I’ll elaborate more on these in the future, including which platforms work best for which efforts. If you use social media for your chamber’s communications, what are some of the things you use it for?

5 reasons you need a facebook page (instead of a profile)

From time to time my friend E, who is not very interested in the nuances of life on the web, will ask me a social media related question. His latest: Why is there a limit to the number of followers you can have on Facebook?

A little about my friend: E is a super talented athlete. He was an instrumental player on our alma mater’s football team (Roll Tide!) during the years he played there, and his senior season, we won the national championship. E is also pretty stinkin’ gorgeous. When you combine Star Player + SEC Fanbase + Good Looks you get a person who can easily exceed Facebook’s 5,000 friend limit. Needless to say, I’m trying to convince E to start a Facebook fan page for E the Brand.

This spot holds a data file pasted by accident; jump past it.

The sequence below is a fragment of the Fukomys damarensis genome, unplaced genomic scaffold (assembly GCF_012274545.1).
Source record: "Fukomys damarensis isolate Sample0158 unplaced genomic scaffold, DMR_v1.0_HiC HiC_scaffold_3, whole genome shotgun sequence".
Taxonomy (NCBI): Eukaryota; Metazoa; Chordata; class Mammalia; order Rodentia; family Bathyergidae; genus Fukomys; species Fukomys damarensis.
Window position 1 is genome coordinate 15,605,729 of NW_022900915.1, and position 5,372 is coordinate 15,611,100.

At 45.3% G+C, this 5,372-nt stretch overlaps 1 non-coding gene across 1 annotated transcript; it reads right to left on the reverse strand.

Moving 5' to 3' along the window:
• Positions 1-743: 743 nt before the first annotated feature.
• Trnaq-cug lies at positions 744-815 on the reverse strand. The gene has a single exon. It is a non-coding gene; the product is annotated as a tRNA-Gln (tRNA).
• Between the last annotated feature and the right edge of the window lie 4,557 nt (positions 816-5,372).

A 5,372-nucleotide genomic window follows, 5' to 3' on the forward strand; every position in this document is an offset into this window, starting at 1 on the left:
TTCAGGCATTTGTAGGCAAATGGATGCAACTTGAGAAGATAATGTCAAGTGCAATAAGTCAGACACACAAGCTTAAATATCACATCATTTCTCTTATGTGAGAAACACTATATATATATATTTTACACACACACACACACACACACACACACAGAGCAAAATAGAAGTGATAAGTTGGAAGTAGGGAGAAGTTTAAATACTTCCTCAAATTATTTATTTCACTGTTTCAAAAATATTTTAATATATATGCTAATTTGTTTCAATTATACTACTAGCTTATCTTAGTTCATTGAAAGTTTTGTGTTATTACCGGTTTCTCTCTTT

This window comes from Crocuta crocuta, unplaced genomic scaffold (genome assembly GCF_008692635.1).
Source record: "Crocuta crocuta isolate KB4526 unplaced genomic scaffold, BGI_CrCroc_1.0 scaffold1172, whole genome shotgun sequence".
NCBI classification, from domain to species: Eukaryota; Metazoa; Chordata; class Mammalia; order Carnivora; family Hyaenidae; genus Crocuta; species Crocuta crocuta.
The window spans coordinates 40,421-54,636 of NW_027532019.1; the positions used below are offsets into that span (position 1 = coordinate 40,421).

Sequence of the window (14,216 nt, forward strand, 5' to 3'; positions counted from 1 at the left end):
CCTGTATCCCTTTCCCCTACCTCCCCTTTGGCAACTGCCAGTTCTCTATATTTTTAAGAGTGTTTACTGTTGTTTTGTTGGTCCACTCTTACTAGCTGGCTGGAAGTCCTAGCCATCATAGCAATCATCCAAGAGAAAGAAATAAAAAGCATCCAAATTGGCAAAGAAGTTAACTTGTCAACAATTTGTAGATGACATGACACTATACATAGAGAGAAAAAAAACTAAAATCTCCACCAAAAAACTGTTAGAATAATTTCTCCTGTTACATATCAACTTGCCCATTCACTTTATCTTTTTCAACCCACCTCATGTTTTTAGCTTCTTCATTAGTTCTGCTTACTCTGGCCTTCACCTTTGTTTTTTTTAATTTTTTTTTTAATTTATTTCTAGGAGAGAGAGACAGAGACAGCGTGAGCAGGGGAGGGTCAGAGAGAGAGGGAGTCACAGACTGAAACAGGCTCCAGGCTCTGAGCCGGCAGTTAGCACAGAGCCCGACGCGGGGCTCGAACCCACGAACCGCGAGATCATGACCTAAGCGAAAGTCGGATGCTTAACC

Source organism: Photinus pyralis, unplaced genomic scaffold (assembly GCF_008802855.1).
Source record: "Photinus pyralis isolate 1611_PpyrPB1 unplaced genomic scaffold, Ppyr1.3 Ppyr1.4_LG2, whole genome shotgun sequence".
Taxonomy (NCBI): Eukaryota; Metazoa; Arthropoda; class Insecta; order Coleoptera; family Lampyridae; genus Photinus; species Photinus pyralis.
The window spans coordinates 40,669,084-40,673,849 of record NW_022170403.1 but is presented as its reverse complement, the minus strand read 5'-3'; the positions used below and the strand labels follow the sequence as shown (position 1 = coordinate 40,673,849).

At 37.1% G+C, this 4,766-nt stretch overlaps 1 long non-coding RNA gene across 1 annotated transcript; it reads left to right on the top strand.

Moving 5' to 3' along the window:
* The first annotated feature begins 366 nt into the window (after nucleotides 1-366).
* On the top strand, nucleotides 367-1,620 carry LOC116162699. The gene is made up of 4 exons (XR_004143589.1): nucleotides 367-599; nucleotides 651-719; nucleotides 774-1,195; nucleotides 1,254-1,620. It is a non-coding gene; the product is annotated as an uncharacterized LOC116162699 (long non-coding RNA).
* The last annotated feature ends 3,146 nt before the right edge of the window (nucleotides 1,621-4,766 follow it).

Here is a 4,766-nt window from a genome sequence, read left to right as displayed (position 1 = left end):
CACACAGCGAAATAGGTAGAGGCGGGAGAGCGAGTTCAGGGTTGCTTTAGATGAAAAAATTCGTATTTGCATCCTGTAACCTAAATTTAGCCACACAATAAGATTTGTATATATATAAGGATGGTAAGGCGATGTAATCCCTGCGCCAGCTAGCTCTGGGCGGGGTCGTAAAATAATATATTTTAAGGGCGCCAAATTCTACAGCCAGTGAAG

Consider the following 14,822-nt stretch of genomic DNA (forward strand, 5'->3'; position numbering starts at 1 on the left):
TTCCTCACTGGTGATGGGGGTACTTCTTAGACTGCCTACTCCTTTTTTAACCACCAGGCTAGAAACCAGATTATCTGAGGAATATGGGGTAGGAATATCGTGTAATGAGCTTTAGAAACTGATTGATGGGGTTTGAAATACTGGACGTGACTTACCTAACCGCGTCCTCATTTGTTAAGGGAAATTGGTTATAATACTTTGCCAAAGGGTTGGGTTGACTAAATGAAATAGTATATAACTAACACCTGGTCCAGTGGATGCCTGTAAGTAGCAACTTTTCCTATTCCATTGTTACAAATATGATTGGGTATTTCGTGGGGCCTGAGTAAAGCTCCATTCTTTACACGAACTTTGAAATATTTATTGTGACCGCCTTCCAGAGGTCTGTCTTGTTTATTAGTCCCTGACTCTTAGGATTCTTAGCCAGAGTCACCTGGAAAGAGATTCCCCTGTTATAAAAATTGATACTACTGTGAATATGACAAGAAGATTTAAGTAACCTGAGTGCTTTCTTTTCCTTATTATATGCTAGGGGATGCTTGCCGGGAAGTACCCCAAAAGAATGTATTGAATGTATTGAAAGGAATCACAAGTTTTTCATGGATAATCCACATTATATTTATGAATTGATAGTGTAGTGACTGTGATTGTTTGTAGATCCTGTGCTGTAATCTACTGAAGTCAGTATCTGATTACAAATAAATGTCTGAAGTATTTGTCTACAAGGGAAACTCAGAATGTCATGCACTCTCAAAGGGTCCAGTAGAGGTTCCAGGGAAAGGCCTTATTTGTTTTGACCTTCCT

Although it’s a no-brainer to social media practitioners, I still see a surprising number of business and other organizations who use a profile for their Facebook presence instead of a fan page. So–here are 5 questions to ask yourself to determine whether or not you need to set up a fan page. If you answer yes to any of these, go ahead and set up that page, buddy (I’m looking at you, E).

1. Do you have a brand to promote?

Facebook profiles were designed with people in mind; Facebook pages were designed to suit groups and brands. Pages let you put essential things–like newsletter signup and events–in a centralized location, making life easier for both you and your fans.

2. Are you a public or semi-public figure?

If you’re a public figure, a LOT of people are going to be interested in what’s going on with you. Still, everyone deserves a private life (or as private a life as you can get online). Your page is where you post pictures of your business events; your profile is where you post pictures of your

3. Will you be engaging more than 5,000 people?